UK SportsTech startup, Globatalent wants fans to be able to invest in the careers of prospective sports stars, in return for a share of their future incomes.
The global sports market is estimated to be worth more than $US480 billion, encompassing a huge proportion of the world’s population.
Esports, wearable technology, and virtual reality are all emerging verticals in the field of SportsTech, signalling lucrative opportunities for investors.
But how about the opportunity to buy and sell shares of your favourite clubs and athletes – just like a publicly traded company on the stock market?
“We always like to say, imagine getting the opportunity to invest early in Michael Jordan’s career,” says Globatalent CEO, Sunil Bhardwaj.
He says it provides huge opportunities for clubs, fans – and budding sports stars, who need a financial boost to kick start their careers.
“What the club gets is funding and increased fan engagement,” says Bhardwaj. “Users will engage, comment, watch more content, read more news – in short, clubs get another avenue for funding.”
Globatalent is part of the Startupbootcamp Sport & EventTech accelerator program in Melbourne.
Bhardwaj says Globatalent has positioned itself at the nexus of the three groups – with an online fundraising platform for rising stars, a fan engagement site for local clubs, and a way to turn a passion into a profit for sports fans.
Bhardwaj, who worked over twenty years as a General Manager for the Asociación de Clubs de Baloncesto, says Globatalent leads a wave of fan engagement technology within the sports industry.
“Fan engagement is changing,” he says. “The fan is becoming a main actor.”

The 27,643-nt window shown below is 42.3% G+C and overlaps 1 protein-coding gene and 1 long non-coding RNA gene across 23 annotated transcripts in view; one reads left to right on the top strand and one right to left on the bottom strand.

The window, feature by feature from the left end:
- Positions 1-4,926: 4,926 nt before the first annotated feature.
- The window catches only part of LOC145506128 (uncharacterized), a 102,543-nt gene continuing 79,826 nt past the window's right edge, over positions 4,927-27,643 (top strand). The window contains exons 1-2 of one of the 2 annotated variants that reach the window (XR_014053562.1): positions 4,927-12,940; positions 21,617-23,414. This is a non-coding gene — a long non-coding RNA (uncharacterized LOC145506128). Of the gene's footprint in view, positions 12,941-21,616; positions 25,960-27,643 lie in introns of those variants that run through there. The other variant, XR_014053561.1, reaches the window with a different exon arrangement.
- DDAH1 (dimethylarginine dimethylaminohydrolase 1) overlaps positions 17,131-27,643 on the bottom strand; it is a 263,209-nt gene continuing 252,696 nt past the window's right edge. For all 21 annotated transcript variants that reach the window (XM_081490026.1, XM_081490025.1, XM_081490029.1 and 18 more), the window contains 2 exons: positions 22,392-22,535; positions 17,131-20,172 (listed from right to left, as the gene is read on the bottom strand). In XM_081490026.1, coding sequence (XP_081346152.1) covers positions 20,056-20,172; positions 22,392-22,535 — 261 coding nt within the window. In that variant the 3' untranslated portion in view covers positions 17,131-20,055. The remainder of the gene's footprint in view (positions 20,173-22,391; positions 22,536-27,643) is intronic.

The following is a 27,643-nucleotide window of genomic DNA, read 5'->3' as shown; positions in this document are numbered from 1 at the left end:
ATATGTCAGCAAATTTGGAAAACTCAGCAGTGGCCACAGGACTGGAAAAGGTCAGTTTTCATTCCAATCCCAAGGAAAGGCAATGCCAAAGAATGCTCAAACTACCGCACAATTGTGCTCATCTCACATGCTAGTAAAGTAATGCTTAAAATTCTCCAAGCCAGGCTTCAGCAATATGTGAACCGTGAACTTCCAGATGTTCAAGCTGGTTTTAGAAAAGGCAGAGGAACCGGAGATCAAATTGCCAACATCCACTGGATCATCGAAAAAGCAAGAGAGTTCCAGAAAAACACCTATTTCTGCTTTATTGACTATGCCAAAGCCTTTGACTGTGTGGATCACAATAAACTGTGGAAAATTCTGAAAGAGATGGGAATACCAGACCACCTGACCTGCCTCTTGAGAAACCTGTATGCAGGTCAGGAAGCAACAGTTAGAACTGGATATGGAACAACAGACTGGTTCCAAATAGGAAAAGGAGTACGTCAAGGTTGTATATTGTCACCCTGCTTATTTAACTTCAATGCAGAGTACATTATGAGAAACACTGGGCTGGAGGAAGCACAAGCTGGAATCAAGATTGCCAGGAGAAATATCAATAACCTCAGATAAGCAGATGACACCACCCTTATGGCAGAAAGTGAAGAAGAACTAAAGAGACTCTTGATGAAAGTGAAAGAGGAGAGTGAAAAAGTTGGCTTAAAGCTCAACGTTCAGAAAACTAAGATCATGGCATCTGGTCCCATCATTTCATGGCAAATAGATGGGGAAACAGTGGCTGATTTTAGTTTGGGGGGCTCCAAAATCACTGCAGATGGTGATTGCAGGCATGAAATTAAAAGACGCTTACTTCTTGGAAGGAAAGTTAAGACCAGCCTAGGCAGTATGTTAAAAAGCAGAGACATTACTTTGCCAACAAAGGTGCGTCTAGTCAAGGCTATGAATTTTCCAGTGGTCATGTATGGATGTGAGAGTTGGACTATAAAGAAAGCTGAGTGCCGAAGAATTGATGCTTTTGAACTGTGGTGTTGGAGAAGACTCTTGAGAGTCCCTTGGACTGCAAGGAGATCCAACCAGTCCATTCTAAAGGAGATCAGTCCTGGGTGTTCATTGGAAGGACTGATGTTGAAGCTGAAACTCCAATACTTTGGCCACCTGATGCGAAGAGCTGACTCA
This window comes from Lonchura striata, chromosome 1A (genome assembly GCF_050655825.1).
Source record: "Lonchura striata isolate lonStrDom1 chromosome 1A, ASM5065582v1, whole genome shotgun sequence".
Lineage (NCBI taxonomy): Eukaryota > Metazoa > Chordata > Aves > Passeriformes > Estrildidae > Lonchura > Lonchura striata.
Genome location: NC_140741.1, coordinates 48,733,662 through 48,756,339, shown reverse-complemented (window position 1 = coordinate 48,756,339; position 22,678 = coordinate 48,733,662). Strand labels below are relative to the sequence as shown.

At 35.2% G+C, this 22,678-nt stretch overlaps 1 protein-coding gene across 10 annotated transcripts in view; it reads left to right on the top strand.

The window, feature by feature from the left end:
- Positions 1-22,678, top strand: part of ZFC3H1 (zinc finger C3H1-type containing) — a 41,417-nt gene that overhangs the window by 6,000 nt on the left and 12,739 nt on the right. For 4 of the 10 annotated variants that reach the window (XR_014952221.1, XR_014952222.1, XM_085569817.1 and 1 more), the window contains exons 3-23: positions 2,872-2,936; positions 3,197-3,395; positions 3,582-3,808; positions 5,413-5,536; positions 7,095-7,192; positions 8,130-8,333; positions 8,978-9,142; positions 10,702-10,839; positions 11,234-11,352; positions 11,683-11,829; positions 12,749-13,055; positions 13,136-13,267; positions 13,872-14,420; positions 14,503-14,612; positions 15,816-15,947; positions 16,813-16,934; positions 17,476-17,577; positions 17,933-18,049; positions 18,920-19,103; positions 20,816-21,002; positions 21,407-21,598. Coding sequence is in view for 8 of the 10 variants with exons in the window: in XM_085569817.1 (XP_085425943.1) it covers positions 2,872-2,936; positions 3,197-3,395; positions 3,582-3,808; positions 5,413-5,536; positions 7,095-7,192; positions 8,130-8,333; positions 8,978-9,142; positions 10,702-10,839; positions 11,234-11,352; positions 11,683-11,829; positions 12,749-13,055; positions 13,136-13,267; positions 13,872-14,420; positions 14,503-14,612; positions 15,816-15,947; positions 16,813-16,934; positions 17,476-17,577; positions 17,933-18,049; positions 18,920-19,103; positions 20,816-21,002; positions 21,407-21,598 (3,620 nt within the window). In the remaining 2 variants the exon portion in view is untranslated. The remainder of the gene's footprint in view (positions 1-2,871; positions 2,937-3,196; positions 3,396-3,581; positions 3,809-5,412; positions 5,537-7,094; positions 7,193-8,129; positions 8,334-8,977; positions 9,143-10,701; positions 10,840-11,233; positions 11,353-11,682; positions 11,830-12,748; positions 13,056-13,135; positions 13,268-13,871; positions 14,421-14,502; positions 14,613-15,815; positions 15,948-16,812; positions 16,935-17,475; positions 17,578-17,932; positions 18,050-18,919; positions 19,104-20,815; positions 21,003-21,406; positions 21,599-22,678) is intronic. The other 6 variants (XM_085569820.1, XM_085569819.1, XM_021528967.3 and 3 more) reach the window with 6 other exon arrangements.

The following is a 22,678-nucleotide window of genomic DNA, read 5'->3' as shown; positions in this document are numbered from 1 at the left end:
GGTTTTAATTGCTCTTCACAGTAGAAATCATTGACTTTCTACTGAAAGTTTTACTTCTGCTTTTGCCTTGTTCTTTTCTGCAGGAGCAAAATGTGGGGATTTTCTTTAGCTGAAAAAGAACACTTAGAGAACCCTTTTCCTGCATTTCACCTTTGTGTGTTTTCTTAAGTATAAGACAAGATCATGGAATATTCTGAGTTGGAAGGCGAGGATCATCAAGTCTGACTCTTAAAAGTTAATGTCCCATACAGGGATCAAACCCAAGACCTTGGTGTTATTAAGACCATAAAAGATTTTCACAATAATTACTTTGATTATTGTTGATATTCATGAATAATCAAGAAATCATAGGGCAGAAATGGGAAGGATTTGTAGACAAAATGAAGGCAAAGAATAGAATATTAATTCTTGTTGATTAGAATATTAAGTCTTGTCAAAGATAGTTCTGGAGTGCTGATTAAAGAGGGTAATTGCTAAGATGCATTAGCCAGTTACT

A 2019 TechCrunch survey of industry experts (including investors, founders and professionals from teams, leagues and media properties) reveals a similar trend – 78 percent of the investors, founders and professionals surveyed selected fan engagement technologies as the sector tipped to have the biggest impact on the sports industry.
It’s a trend that has investors scrambling.
“The sports market has the opportunity to be a multi trillion-dollar ecosystem,” says Gayatri Sarkar, managing partner at Hype Capital, a SportsTech focused venture capital firm.
“As the infusion of deep tech continues in smart venues, gambling, performance biometrics and many more sub-verticals where data is the engine, we’ll naturally see more and more deep tech investors entering the sports investment landscape,” she says.
Traditionally, startups in the sports industry have based their business model on a core sports stakeholder: generally a sports team, a league or their properties.
Relationships with these audiences require a lengthy sales process and make cents on the dollar compared to partnerships with other industries.
But the growth of the fan engagement sector has allowed new opportunities to emerge.
“Years ago organisations did not care about their followers, only about having spectators, but now with globalisation they understand that a fan can be anywhere in the world,” Bhardwaj says.
“Technology brings the fan closer to athletes and clubs or franchises.”
Bhardwaj says the platform offers fans tangible and meaningful engagement with their sports teams and players, as opposed to fantasy sports leagues.
“Fantasy sports are just that – fantasy sports,” he says.
“Our users are the real owners.”